Aspecial treat at the Queen’s Birthday Party (to celebrate the 80th birthday of British Queen Elizabeth II) is that in addition to being entertained all day long (especially memorable was the rendition of the British National Anthem by a gaggle of European School children, on kazoos!) and eating “bangers and mash,” guests can start the day with a refreshing glass of Pimm’s.
Probably not really the best thing to do, but absolutely delicious. For those who missed out on a great garden party or on the Pimm’s, a recipe follows.
“The Pimm’s tradition is almost as entrenched in British culture as the cup of tea,” says the Pimm’s Web page. “All it takes is a moderately prolonged period of good weather, and pubs and supermarkets miraculously start offering gallons of the stuff.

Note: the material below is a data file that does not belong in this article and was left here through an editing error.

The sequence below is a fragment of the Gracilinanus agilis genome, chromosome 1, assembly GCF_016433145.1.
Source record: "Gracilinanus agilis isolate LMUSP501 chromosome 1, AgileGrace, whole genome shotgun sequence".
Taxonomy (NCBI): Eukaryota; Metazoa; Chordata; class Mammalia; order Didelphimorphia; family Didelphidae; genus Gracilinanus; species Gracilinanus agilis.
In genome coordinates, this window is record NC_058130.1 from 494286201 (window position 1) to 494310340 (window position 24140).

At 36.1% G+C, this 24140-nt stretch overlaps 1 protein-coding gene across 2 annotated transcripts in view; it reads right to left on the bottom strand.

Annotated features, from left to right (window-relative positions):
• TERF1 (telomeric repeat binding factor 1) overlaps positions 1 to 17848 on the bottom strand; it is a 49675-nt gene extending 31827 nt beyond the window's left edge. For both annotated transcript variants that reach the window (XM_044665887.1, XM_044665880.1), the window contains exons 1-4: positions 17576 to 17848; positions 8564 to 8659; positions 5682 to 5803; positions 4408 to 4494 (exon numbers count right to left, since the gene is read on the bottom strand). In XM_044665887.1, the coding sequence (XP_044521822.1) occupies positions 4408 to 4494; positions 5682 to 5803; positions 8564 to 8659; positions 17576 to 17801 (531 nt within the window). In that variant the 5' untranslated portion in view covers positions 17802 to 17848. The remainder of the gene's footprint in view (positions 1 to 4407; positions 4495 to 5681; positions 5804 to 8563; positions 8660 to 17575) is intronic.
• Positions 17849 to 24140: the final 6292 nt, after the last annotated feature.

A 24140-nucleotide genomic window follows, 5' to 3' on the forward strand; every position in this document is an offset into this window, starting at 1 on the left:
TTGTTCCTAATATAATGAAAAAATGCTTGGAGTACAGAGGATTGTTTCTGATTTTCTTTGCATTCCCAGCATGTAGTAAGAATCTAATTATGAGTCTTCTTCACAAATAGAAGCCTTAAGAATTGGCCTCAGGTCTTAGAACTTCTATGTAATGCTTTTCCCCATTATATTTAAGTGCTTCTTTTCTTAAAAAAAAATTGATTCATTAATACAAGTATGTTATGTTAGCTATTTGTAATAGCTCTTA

“Pimm’s was invented in the 1840s, by the owner of an oyster bar in the City of London. James Pimm offered the tonic (which was a gin-based drink containing quinine and a secret mixture of herbs) as an aid to digestion, and served it in a small tankard. This is where the ‘No. 1 Cup’ moniker arose.
“After the Second World War, Pimm’s extended their range, utilizing a number of other spirits as bases for new ‘cups.’ No. 2 cup was based on scotch, No. 3 employed brandy, No. 4 rum, No. 5 rye and No. 6 vodka. The only one of the variants still in production is the vodka cup, No. 6, although this is made in much smaller quantities than the original No. 1 cup.”
Traditional Pimm’s No.1
1 slice per person of orange, lemon, apple, cucumber
1 sprig of mint
2 parts lemonade to 1 part Pimm’s
Pour into a shaker 2/3 full of ice and serve.